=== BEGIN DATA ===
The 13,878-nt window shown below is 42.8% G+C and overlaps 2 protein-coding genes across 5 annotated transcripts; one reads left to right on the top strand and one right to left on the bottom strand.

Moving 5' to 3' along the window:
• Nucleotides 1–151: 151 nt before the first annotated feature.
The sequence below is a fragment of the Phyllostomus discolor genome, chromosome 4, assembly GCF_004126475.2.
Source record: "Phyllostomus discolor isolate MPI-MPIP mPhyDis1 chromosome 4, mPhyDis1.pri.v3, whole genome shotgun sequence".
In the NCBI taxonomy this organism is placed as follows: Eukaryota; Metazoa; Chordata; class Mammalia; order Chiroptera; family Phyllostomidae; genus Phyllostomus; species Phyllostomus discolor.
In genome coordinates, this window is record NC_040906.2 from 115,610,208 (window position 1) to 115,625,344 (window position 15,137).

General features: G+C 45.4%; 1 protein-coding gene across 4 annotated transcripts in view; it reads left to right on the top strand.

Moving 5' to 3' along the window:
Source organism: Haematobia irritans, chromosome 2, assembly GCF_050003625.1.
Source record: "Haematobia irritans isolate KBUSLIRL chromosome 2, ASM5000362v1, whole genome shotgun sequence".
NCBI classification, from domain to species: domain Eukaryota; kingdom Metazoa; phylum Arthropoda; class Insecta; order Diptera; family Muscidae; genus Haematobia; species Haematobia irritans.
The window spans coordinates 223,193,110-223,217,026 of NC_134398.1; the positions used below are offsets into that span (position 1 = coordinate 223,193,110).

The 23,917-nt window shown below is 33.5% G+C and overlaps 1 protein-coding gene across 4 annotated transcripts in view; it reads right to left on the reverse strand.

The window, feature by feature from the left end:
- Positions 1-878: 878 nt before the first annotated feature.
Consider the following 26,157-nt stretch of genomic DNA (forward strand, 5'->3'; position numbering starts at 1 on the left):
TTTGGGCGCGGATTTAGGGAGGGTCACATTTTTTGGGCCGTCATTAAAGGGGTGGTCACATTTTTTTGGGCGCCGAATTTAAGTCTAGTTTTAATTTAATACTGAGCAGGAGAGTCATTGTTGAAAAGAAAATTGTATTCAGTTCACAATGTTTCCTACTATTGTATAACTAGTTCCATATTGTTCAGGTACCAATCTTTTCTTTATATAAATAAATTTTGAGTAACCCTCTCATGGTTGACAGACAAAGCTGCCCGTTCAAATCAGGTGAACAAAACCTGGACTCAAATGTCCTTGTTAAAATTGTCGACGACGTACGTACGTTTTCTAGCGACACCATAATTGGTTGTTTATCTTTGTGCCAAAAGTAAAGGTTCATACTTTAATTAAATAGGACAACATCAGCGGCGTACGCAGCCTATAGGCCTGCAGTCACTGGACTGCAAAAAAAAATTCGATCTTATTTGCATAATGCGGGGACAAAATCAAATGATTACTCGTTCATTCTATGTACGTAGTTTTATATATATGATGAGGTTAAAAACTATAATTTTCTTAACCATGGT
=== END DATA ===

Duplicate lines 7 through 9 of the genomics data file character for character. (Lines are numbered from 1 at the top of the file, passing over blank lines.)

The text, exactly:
In genome coordinates, this window is record NC_040906.2 from 115,610,208 (window position 1) to 115,625,344 (window position 15,137).

General features: G+C 45.4%; 1 protein-coding gene across 4 annotated transcripts in view; it reads left to right on the top strand.

Moving 5' to 3' along the window: